Helmets

Helmet Image

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Anybody who has seen fatal motorcycle crash victims can easily see from inspection of the victims’ head morbidity which victims were wearing helmets and which victims weren’t. So, what is really going on with the helmet issue?

Of the 4,311 motorcycle drivers killed in 2014:
UnHelmeted Killed = 1,561
Helmeted Killed = 2,610
Helmet use unknown or unreported Killed = 140

Therefore, in 2014, 61% of the motorcycle drivers killed were wearing a helmet. However, 71% of motorcycle drivers observed driving were wearing a helmet. Clearly, helmets are correlated to a reduction in fatalities in motorcycle crashes. If helmets had no effect in reducing fatalities, we would expect the percentage of those killed would be the same as those wearing helmets observed riding on public roads, 71%. But the fact is that only 61% of the motorcycle drivers killed were wearing helmets. Scientifically, this evidence supports helmet use for reducing the fatality rate of motorcycle drivers. However, we did hope/wish that the helmeted fatalities would have been less than 61% given that 71% were wearing helmets at the time of the crash.

Helmeted Motorcycle Drivers are killed 32 times more often than car drivers, mile for mile.

Using Vehicle Miles Traveled (VMT) is another way to better understand the danger of driving a motorcycle while wearing a helmet. We will estimate the relative driver danger for helmeted motorcycle drivers compared to driving a car (passenger vehicle). For 2014 there were 0.0057 passenger vehicle driver fatalities per million miles.

Of the 19,970 million miles motorcycle drivers traveled (VMT) in 2014:
UnHelmeted Miles = 5,791 Million Miles Traveled (29%)
Helmeted Miles = 14,179 Million Miles Traveled (71%)

For motorcycle drivers:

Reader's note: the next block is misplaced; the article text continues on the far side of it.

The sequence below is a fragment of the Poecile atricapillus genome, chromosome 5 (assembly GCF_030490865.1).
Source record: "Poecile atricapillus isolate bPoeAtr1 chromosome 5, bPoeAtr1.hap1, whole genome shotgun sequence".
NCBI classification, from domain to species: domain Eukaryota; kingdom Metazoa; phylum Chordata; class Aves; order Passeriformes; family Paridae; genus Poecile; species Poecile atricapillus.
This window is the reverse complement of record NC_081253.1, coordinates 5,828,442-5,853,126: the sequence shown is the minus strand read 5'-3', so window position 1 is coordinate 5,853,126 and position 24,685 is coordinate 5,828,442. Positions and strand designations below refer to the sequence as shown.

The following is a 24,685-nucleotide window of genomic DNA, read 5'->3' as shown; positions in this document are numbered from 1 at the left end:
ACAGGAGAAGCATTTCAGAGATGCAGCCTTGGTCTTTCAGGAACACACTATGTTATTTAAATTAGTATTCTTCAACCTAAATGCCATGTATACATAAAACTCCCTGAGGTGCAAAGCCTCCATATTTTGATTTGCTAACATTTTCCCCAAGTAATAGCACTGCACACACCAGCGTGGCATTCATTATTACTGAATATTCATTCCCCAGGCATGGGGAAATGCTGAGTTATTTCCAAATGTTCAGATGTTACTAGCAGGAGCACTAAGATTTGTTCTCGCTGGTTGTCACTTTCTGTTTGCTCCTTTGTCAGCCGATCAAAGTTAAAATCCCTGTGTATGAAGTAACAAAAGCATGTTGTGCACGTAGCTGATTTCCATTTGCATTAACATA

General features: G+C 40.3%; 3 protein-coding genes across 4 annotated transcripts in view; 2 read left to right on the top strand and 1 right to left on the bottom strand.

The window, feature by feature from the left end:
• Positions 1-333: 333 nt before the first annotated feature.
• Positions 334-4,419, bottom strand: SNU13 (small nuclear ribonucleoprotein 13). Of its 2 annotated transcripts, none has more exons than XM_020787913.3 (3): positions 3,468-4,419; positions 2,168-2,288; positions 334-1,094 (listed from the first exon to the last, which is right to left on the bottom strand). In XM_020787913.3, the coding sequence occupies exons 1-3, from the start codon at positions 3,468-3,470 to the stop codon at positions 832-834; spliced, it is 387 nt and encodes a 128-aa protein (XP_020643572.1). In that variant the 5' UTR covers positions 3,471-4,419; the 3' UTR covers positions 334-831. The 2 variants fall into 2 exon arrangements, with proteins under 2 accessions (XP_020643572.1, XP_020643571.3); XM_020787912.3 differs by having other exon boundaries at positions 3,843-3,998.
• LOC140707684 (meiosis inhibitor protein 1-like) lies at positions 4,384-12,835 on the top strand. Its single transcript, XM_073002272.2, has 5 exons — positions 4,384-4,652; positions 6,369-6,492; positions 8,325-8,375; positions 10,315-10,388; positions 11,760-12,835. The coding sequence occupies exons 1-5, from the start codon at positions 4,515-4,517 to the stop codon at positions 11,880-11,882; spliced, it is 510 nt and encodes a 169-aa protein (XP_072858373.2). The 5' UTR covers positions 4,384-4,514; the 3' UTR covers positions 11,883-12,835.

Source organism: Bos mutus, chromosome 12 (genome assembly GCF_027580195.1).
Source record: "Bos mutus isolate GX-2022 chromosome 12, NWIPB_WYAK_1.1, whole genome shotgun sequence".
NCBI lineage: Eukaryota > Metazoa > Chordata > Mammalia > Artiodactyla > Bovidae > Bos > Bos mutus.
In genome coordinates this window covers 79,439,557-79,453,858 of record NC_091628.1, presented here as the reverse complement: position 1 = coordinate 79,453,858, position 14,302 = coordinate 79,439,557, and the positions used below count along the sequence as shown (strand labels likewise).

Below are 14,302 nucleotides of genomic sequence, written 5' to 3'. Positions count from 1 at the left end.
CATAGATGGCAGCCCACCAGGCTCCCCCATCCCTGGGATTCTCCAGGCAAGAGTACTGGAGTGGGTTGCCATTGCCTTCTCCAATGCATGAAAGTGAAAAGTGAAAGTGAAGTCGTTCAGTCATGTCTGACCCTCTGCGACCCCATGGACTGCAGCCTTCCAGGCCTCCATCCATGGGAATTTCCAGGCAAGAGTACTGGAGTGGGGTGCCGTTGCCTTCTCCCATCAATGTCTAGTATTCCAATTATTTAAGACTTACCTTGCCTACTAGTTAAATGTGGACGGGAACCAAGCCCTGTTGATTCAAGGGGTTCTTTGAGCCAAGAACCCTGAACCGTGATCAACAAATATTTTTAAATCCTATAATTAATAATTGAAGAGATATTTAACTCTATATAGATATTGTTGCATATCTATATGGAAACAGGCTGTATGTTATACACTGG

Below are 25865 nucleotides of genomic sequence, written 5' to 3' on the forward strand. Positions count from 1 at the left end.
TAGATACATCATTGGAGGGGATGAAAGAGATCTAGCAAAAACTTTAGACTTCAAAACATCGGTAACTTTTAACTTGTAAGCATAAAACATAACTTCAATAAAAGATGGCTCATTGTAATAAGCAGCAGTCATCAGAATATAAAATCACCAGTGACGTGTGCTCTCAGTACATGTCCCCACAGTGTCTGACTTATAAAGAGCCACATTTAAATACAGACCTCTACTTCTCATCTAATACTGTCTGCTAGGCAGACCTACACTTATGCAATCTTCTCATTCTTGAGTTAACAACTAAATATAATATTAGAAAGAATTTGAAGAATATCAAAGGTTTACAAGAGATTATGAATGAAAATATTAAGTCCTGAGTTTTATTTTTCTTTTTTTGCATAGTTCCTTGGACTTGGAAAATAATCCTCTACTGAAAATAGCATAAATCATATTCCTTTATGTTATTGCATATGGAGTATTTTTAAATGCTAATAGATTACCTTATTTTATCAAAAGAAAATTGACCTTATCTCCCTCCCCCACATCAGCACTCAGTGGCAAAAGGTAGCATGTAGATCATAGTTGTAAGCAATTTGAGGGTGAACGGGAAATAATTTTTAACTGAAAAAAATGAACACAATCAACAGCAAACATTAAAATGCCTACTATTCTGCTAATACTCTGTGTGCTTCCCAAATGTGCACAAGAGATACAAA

UnHelmeted Killed = 1,561
UnHelmeted Miles = 5,791 Million
UnHelmeted Killed per Million Miles = 0.27 motorcycle drivers killed per million miles
Ratio of UnHelmeted Motorcycle Drivers/Passenger Vehicle Drivers = 0.27/0.0057 = 47

Helmeted Killed = 2,610
Helmeted Miles = 14,179 Million
Helmeted Killed per Million Miles = 0.184 motorcycle drivers killed per million miles
Ratio of Helmeted Motorcycle Drivers/Passenger Vehicle Drivers = 0.184/0.0057 = 32

Helmeted Motorcycle Drivers are killed 32 times more often than car drivers, mile for mile.

Above we had already established, scientifically, that helmets reduce fatality rates: 71% of the motorcycle drivers using public roads are helmeted, yet only 61% of the motorcycle drivers killed are helmeted. In the alternative analysis using VMT, more supporting evidence is found. Unhelmeted motorcycle drivers are killed 47 times more often than car drivers, compared to helmeted motorcycle drivers being killed 32 times more often than car drivers.

However, in the VMT analysis provides support for the concern about motorcycle driving and helmets. It is the relative danger of 32 times that of driving the car. For example, drunk drivers in cars are killed about 7 times more often than sober car drivers, which is an unacceptably high danger for most people. Driving a motorcycle, while wearing a helmet, is an amazing 32 times more dangerous than driving a car. Most people find this danger incomprehensibly high.

It is a fact that helmets reduce head injuries and morbidity for motorcycle drivers who crash. Simply inspect those killed while wearing helmets and compare the morbidity to those killed while not wearing helmets. The important new fact on this page is that the danger experienced while driving a motorcycle and wearing a helmet is unacceptably high for most people.

We separate the discussions regarding helmet efficacy from discussions on helmet laws. We recommend the scientific method and scientific solutions for determining the efficacy of, and improvement to, the helmet. We recommend political method and a political solution for evaluation of, and improvement to, helmet laws. National Motorcycle Institute supports universal helmet laws for all persons riding motorcycles on public roadways since helmets reduce injuries and fatalities should a crash occur.

Back to helmets reference page – information about helmet testing and the physics of collisions.

Back to DATA page.